Rubens Hannun bids farewell to ABCC presidency

The businessman ended his four-year stint leading the organization. During the incoming president’s inauguration ceremony, he looked back on the challenges that have been met and overcome.

Isaura Daniel

São Paulo – Businessman Rubens Hannun’s four-year term as president of the Arab Brazilian Chamber of Commerce (ABCC) ended this Thursday (22). He passed on the presidency to diplomat Osmar Chohfi during a half-in-person, half-online ceremony. Pictured above, Hannun looks at a photo book of his term presented to him as a tribute by ABCC staff. 

In his outgoing address, Hannun said he feels he has accomplished his mission and discussed the guidelines that underpinned his presidency and his board’s actions. He said the ABCC’s track record of nearly seventy years enabled the work that was done in the past few years.

Several challenges came up in Brazil’s relations with Arab countries since Hannun’s term began in 2017, including Operation Weak Flesh – which unveiled irregularities by Brazilian meat packers –, a shift in national politics, and the Covid-19 pandemic.

Operation Weak Flesh prompted the ABCC to create a crisis committee. The organization played an active role in normalizing Brazilian-Arab meat trade by relaying information and making business safe for both sides – Brazil supplies meat to Arab countries. “We had to decide very quickly which way to go: to remain passive and watch someone else make history, or to take action and help build that history,” said Hannun.

In every situation that came up, they ABCC worked to cater to the interests of Arabs as well as Brazilians. “We chose the hard route, the one we’d be held accountable for, the riskier path. But God helped us, and the unity of the board and the staff has been remarkable,” he said regarding the choice to take center stage and actively seek solutions.

The need for novel sources of revenue saw the ABCC – which had embarked on a process of accepting Brazilian enterprises to become members – also set out to gain recognition from markets. “We had to go faster and to work on that recognition,” he said. “The organization opened a branch office in Itajaí, Santa Catarina and an international office in Dubai, UAE. It also worked on getting Arab companies to join as members. Hannun said that during these four years, the ABCC also made changes to its structure and its organizational culture.

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Hannun said the hosting of the 1st Brazil & Arab Countries Economic Forum in 2018, which was attended by more than 100 Arab businesspeople, was important in getting Arabs to recognize their relevance to Brazil and vice versa. Hundreds of Brazilian entrepreneurs, ministers, and then-president Michel Temer attended the event. The 2nd Forum, in 2020, was held online due to the pandemic, and it even further cemented relations. Viewership exceeded 10,000.Looking back on his term, Hannun also discussed the ABCC’s growing rapport with the federal government and the fact that vice president Hamilton Mourão and minister of Agriculture, Livestock and Supply Tereza Cristina proved to be partners in fostering relations with Arab countries. President Jair Bolsonaro paid a visit to three Arab countries – Qatar, Saudi Arabia and the UAE – in November 2019. The ABCC joined along and reached a number of agreements while there.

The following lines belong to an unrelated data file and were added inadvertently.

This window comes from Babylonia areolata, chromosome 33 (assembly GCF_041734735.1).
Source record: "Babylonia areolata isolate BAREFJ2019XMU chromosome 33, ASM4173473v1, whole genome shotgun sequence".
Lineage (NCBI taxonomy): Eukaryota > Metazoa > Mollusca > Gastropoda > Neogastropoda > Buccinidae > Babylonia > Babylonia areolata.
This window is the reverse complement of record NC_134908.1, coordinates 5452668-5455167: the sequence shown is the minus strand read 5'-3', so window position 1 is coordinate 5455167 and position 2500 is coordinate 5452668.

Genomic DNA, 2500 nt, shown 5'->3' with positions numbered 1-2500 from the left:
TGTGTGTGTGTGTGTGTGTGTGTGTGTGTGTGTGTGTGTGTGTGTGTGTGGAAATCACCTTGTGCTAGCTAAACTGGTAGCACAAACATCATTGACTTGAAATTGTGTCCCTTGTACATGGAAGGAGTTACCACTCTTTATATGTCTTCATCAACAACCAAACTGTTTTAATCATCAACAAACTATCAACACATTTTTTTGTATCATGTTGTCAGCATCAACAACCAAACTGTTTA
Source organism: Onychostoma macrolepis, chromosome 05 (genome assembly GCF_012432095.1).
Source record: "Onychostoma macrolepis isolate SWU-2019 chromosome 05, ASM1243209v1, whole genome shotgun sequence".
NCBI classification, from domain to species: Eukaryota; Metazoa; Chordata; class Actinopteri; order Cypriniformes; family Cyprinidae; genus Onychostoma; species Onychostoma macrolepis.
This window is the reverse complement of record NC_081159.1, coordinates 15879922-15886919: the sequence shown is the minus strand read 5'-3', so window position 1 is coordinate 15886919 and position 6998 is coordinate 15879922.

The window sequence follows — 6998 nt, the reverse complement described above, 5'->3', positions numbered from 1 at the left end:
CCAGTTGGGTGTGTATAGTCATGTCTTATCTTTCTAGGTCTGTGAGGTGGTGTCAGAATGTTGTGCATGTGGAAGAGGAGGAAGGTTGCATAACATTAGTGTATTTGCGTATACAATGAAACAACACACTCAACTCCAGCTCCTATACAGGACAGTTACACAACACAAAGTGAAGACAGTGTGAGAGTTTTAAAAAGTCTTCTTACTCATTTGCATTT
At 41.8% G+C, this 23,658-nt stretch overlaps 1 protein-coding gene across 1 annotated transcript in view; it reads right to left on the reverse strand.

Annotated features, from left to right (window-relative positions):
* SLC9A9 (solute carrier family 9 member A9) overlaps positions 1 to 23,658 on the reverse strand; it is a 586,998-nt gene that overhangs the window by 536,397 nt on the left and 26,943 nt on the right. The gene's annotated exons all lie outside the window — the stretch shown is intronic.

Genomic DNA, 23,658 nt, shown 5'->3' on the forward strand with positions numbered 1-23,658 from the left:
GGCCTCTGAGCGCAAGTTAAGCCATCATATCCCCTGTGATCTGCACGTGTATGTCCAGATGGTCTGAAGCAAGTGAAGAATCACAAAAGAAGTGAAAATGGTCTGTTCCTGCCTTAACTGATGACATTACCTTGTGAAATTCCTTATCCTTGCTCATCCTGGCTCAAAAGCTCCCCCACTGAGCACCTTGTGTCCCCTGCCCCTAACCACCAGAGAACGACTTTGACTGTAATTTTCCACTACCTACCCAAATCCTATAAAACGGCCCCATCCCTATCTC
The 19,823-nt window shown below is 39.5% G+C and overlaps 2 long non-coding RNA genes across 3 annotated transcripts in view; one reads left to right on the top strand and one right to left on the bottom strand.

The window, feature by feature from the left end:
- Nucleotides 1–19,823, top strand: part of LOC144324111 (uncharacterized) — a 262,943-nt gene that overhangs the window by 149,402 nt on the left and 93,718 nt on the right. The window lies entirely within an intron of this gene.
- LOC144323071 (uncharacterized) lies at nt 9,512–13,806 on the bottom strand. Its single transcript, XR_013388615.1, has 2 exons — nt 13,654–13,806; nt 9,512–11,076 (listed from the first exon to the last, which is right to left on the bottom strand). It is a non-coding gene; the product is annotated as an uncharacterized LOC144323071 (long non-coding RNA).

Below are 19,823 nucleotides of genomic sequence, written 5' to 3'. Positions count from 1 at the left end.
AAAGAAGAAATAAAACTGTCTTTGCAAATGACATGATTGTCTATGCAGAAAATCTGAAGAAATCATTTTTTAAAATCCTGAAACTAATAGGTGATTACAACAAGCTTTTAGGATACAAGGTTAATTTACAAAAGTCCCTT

More challenges

Covid-19 brought new challenges. During the meeting, ABCC secretary-general and CEO Tamer Mansour discussed some of the measures put in place to address the pandemic, including a committee established to meet Arab needs, especially regarding food, and to prevent product shortages. “We got more than 50 Brazilian organizations together,” said Mansour regarding the committee’s work.

Innovation has been rife at the ABCC, which shifted gears towards remote work and kept its certification service running without interruptions. It hosted more than 40 webinars, announced its Ellos digital platform for Arab-Brazilian relations, conducted a survey on the Arab community in Brazil, created the WAHI women’s committee, announced the advent of the Arab House, subscribed to the United Nations Global Compact, and rolled out social responsibility campaigns to support Brazilians through the pandemic and the Lebanese following the Port of Beirut blast, among many other things.

The survey on immigration, whose results were made public last year, is the subject of the book “Arab Presence in Brazil,” written by Walid Yazigi, who chaired the ABCC board. Rubens Hannun announced the book’s launch during Osmar Chohfi’s inauguration. Conducted by H2R Pesquisas Avançadas and Ibope Inteligência, the survey showed that there are 11.6 million Arabs and Arab descendants in Brazil.


The meeting also saw 2020 Brazilian-Arab trade numbers disclosed. ABCC treasurer Nahid Chicani said Arab countries were the third biggest destination for exports from Brazil last year, and second when it comes to agribusiness. Brazilian-Arab trade came out to USD 16.8 billion – USD 11.4 billion in exports from Brazil, and USD 5.3 billion in exports from Arab countries.

During the ceremony, Hannun was honored with a video featuring testimonials from ABCC staff regarding the last four years, and acknowledgements of his work, which moved him. Words like visionary, determined, creative, innovative and audacious, among many others, were used in describing the outgoing president. He was also given a book with pictures of his story in the ABCC.

Translated by Gabriel Pomerancblum


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